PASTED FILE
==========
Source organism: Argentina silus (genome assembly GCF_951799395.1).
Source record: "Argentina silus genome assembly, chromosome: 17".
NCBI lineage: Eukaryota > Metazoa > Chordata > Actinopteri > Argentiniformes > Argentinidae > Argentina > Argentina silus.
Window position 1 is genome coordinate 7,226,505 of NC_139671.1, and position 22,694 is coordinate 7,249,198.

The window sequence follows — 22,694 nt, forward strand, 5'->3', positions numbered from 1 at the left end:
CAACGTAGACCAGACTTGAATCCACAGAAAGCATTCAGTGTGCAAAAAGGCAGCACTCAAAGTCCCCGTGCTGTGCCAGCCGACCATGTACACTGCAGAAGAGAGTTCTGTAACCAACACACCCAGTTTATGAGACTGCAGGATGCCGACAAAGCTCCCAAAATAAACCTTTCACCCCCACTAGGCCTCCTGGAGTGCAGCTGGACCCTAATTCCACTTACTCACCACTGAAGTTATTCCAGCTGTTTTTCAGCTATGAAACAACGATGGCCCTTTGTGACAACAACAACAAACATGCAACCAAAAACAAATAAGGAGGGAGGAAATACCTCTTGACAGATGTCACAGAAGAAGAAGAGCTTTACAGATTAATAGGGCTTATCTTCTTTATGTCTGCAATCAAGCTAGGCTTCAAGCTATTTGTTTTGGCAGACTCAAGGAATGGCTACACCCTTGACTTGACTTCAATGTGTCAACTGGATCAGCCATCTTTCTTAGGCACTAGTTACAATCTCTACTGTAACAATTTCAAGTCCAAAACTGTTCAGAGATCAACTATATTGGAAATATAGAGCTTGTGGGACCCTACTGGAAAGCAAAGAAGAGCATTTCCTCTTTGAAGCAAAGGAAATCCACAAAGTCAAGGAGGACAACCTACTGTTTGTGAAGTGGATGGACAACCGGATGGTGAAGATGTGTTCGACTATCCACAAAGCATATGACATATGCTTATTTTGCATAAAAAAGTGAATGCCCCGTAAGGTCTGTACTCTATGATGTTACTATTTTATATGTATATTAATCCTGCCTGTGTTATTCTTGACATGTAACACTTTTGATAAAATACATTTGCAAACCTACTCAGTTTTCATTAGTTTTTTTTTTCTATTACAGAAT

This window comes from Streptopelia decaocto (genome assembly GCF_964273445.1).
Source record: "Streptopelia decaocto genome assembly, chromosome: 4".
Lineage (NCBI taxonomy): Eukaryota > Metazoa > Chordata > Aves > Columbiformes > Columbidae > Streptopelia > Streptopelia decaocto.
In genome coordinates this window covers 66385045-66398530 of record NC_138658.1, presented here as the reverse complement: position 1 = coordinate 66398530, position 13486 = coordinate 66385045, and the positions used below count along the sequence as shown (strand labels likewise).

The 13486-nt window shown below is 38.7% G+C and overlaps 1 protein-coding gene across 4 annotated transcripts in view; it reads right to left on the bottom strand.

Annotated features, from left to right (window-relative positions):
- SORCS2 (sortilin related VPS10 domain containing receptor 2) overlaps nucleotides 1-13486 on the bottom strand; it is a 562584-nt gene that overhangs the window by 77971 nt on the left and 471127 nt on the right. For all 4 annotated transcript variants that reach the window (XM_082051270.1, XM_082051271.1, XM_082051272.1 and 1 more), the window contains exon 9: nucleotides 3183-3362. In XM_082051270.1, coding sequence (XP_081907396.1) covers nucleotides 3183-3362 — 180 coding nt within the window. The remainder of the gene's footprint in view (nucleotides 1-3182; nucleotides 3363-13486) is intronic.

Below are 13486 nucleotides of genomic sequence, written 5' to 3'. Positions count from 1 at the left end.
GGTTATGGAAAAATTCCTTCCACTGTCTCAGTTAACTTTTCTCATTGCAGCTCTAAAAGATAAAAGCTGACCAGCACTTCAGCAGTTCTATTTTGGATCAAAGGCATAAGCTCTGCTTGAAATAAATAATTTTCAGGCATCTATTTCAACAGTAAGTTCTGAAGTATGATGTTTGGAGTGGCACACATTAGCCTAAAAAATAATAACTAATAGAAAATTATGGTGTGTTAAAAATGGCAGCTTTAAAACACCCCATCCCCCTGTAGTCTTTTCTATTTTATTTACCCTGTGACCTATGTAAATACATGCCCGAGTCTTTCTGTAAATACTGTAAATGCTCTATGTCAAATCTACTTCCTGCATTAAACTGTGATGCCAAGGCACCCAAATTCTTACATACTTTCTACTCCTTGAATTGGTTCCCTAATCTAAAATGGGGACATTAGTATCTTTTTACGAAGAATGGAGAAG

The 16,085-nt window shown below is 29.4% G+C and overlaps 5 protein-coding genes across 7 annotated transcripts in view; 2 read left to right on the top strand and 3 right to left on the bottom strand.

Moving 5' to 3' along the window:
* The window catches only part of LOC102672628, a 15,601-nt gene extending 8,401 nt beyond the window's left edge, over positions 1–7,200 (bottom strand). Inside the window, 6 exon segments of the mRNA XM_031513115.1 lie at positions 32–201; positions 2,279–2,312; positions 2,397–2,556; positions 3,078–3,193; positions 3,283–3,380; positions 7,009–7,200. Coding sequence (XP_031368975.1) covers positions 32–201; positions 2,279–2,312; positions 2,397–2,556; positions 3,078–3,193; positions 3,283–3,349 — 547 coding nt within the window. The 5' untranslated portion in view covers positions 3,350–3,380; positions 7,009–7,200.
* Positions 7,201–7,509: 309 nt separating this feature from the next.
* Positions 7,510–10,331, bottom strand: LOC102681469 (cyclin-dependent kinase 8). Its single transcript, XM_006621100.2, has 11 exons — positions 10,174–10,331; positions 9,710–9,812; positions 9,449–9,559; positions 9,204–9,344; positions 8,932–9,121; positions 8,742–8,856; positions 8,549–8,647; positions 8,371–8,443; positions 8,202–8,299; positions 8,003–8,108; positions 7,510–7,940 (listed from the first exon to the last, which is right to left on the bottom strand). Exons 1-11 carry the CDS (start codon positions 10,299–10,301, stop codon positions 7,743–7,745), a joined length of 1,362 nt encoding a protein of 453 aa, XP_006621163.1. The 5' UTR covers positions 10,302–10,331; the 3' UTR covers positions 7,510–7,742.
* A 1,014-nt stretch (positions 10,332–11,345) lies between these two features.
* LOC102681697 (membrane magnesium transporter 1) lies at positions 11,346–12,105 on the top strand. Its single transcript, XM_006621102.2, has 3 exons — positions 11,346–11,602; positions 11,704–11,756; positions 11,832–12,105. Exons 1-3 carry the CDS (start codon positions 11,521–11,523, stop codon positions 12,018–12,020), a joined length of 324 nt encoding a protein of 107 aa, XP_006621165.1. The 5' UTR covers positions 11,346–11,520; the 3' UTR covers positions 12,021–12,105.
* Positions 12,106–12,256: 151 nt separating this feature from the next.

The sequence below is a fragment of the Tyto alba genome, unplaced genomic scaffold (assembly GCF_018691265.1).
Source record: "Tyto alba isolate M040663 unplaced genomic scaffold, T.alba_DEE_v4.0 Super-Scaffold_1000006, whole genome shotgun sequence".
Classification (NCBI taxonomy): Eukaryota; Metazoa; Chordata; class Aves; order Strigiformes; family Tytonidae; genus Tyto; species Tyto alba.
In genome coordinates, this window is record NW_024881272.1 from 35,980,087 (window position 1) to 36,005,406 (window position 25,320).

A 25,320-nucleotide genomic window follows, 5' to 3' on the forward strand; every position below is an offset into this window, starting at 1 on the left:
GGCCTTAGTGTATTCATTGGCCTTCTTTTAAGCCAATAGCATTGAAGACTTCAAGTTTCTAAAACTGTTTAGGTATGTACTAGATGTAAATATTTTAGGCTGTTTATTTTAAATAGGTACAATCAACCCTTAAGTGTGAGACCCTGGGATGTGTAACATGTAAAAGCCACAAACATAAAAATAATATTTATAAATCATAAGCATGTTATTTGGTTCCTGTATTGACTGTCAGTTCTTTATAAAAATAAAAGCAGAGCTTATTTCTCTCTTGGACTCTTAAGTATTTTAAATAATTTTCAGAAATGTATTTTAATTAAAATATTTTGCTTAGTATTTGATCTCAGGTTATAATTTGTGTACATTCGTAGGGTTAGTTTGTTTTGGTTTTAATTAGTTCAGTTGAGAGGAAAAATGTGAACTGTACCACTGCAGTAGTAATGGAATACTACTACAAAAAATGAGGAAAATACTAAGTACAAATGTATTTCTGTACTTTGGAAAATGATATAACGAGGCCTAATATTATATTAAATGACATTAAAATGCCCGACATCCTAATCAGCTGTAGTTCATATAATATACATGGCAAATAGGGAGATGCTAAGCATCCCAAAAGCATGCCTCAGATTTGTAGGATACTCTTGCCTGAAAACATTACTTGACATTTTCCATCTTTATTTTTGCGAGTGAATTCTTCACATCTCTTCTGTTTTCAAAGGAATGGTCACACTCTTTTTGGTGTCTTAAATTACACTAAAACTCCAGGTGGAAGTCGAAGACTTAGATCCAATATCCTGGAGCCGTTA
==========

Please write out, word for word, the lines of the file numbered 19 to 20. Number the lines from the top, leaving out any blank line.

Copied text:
* Positions 7,201–7,509: 309 nt separating this feature from the next.
* Positions 7,510–10,331, bottom strand: LOC102681469 (cyclin-dependent kinase 8). Its single transcript, XM_006621100.2, has 11 exons — positions 10,174–10,331; positions 9,710–9,812; positions 9,449–9,559; positions 9,204–9,344; positions 8,932–9,121; positions 8,742–8,856; positions 8,549–8,647; positions 8,371–8,443; positions 8,202–8,299; positions 8,003–8,108; positions 7,510–7,940 (listed from the first exon to the last, which is right to left on the bottom strand). Exons 1-11 carry the CDS (start codon positions 10,299–10,301, stop codon positions 7,743–7,745), a joined length of 1,362 nt encoding a protein of 453 aa, XP_006621163.1. The 5' UTR covers positions 10,302–10,331; the 3' UTR covers positions 7,510–7,742.